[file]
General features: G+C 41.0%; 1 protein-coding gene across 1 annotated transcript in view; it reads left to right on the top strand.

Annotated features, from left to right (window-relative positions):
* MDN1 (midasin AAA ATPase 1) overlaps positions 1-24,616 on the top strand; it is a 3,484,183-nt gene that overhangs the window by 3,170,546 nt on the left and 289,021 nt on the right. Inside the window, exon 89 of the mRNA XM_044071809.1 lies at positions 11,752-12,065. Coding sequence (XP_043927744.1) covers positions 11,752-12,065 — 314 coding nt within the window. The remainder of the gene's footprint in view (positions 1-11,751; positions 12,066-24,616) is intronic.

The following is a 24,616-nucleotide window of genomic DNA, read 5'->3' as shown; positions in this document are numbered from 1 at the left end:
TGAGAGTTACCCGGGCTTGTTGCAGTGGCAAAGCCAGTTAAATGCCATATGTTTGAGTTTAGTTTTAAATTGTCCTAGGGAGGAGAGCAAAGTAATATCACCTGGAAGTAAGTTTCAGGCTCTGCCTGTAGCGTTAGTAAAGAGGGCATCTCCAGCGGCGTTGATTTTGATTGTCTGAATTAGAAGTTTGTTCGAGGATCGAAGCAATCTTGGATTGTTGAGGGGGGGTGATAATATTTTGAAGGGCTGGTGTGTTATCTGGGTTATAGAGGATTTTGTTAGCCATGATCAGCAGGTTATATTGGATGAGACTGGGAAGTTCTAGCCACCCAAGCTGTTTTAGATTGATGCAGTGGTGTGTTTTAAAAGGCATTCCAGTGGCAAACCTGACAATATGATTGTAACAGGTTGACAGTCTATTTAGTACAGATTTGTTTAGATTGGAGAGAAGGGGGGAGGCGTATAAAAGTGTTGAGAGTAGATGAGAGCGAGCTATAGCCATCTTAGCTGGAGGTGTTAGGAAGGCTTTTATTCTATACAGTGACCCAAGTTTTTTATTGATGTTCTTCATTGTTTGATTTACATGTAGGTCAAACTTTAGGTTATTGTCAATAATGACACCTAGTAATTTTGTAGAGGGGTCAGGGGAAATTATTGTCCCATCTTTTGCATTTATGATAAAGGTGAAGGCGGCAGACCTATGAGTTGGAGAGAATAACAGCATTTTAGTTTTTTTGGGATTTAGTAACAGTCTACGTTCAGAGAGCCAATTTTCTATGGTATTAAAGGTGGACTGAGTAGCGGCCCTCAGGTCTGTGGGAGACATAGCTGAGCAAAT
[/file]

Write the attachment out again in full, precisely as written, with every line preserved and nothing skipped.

General features: G+C 41.0%; 1 protein-coding gene across 1 annotated transcript in view; it reads left to right on the top strand.

Annotated features, from left to right (window-relative positions):
* MDN1 (midasin AAA ATPase 1) overlaps positions 1-24,616 on the top strand; it is a 3,484,183-nt gene that overhangs the window by 3,170,546 nt on the left and 289,021 nt on the right. Inside the window, exon 89 of the mRNA XM_044071809.1 lies at positions 11,752-12,065. Coding sequence (XP_043927744.1) covers positions 11,752-12,065 — 314 coding nt within the window. The remainder of the gene's footprint in view (positions 1-11,751; positions 12,066-24,616) is intronic.

The following is a 24,616-nucleotide window of genomic DNA, read 5'->3' as shown; positions in this document are numbered from 1 at the left end:
TGAGAGTTACCCGGGCTTGTTGCAGTGGCAAAGCCAGTTAAATGCCATATGTTTGAGTTTAGTTTTAAATTGTCCTAGGGAGGAGAGCAAAGTAATATCACCTGGAAGTAAGTTTCAGGCTCTGCCTGTAGCGTTAGTAAAGAGGGCATCTCCAGCGGCGTTGATTTTGATTGTCTGAATTAGAAGTTTGTTCGAGGATCGAAGCAATCTTGGATTGTTGAGGGGGGGTGATAATATTTTGAAGGGCTGGTGTGTTATCTGGGTTATAGAGGATTTTGTTAGCCATGATCAGCAGGTTATATTGGATGAGACTGGGAAGTTCTAGCCACCCAAGCTGTTTTAGATTGATGCAGTGGTGTGTTTTAAAAGGCATTCCAGTGGCAAACCTGACAATATGATTGTAACAGGTTGACAGTCTATTTAGTACAGATTTGTTTAGATTGGAGAGAAGGGGGGAGGCGTATAAAAGTGTTGAGAGTAGATGAGAGCGAGCTATAGCCATCTTAGCTGGAGGTGTTAGGAAGGCTTTTATTCTATACAGTGACCCAAGTTTTTTATTGATGTTCTTCATTGTTTGATTTACATGTAGGTCAAACTTTAGGTTATTGTCAATAATGACACCTAGTAATTTTGTAGAGGGGTCAGGGGAAATTATTGTCCCATCTTTTGCATTTATGATAAAGGTGAAGGCGGCAGACCTATGAGTTGGAGAGAATAACAGCATTTTAGTTTTTTTGGGATTTAGTAACAGTCTACGTTCAGAGAGCCAATTTTCTATGGTATTAAAGGTGGACTGAGTAGCGGCCCTCAGGTCTGTGGGAGACATAGCTGAGCAAAT